about the “great Mankato pyramid” and “haunted Mankato.”
“Winter Solenoid” sounded great as it was “celebrated on the
coldest day of the year” suitable for “tee shirts and
Bermuda shorts” with plenty of “hot dish, bars, and jello”
to go around! Who wouldn’t want to “get out of the harsh
Minnesota winters of New Ulm to [go to] the balmy
tranquility of Mankato”?
The thing was, people would
find this Web site and believe it. In 2007, a woman brought
her mother up from Kansas to visit the underwater city and
was upset to find that it didn’t exist. Even though the last
point of interest on the Web site is a “Direct link to The
End Of The Internet,” people didn’t realize that this is a
perfect example of what many people use the Internet for:
This site is just for fun. (The end of the Internet looks
like a bunch of stop signs with the warning “go back before
your computer disappears into a black hole.”)
the three or four pages of disclaimers that really had us
howling, though. “Do not operate a motor nor non-motor
vehicle when viewing this page. Do not mix with … chocolate…
… Some assembly required. … Freshest if eaten before date on
carton. … Does anyone really know what time it is? … Please
remain seated until the ride has come to a complete stop.”
And even: “Mankato, as portrayed on these pages, DOES NOT
Back in the day, when we helped people we
would do our best to guide them to reliable sources. Now
almost everyone has their own home computers and the
personal ability to Google or Bing. Let’s hope that anyone
who goes on the Internet takes what he or she sees and reads
with a grain of salt. Cuz like Dan said: Folks need to know
that just because it is on the Internet doesn’t mean it is
true. “Crystal clear waters of the Minnesota River”…ha, if
you believe that, I have a bridge I’d like to sell you.
May 13, 2013
Have the Right Magazines?
by Larry Hlavsa,
Last fall the New Ulm Library made a
decision to reduce the size of our magazines collection. We
had been noticing for some time less public use of the
collection, and figured it was a good place to cut, based on
the reduced usage. Why are fewer people using library
magazines? My theory is that with SmartPhones, iPads, PCs
and other electronic devices all accessing the Internet,
people may just be getting more of their casual reading on
such devices, rather than through magazines.
the titles we dropped was the WALL STREET JOURNAL. Lo and
behold, we got a complaint, and the complaint was not
without some validity. The patron lamented that we just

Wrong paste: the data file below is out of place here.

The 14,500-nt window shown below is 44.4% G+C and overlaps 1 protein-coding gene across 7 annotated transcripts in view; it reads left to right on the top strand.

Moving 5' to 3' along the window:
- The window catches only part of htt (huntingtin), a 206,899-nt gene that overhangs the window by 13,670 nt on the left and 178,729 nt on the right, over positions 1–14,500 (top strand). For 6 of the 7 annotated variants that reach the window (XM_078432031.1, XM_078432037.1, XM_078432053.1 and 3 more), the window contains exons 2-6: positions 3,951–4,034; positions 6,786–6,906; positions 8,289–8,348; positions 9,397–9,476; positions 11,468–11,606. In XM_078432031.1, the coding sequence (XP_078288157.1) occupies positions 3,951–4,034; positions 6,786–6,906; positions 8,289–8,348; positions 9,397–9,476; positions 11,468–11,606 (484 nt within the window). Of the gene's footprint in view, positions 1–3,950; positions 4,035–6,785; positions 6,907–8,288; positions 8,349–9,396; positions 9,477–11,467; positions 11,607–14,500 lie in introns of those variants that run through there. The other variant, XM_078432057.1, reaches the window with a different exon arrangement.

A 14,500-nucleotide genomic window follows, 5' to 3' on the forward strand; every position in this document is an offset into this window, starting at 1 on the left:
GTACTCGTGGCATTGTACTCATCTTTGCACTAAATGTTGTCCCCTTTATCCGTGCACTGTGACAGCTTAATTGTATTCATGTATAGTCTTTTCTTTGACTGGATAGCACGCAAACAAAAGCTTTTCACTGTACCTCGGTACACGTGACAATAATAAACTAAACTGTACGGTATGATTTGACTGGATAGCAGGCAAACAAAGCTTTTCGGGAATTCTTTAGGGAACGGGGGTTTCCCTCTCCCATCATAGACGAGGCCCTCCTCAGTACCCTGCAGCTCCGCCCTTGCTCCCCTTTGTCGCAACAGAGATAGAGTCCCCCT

didn’t have much in the way of financial publications any
more. Well, he was right, if you just consider “print”
magazines we only carry MONEY, ENTREPRENEUR and MINNESOTA
BUSINESS. That is a pretty slim selection!
consider that twenty years ago we didn’t have the electronic
access we now have. The Electronic Library of Minnesota
(ELM) offers our library customers full-text searching of
such magazines as FORBES, BLOOMBERG BUSINESSWEEK, FORTUNE,
THE ECONOMIST and the HARVARD BUSINESS REVIEW, just to name
a few. Twenty years ago, libraries also didn’t have Internet
access, but now we have eleven public Internet workstations
for our customers to search hundreds, even thousands of
business publications across the world. While such access
may not be as convenient for some people, it is more
convenient for others. And it certainly represents an
expansion of our collection in a wide variety of subject
But even that’s not all. Soon, your Traverse
des Sioux libraries will offer electronic access to forty or
more magazines through a vendor called “Zinio.” You can
check out: zinio.com on the Web for a preview of what is to
come. While only a few of these are likely to be financial
magazines, they will nonetheless expand our collection in a
number of subject areas, not to mention making access to our
library even more of a 24/7 proposition.
But back to
the issue of the WALL STREET JOURNAL. We would love to hear
from more New Ulmers about whether you think we should
reinstate this title to our collection. It’s a $284 a year
subscription, or about 8% of our subscription budget, just
for that one title. But tell us if it’s important to you
that we have the WALL STREET JOURNAL. Comments on either
side of the issue will help us decide if this newspaper
should remain a part of our collection.
Just submit a
“comment form” (available at the Library’s Service Center),
or give me a call at: 359-8332, or email me at:
P.S. Maybe there’s another
magazine or newspaper you would like to see us subscribe to?
Please let us know what you’d like in our collection.
We--and our materials--are here for you!
May 6, 2013
Ready For Some Gardening?
by Linda Lindquist,
As I sit here working on my
May article on gardening and look out my window—it is
snowing. It is May and it is still snowing—and not just a
few flakes, it is accumulating on some surfaces. But that is
not going to stop me from thinking spring and planning my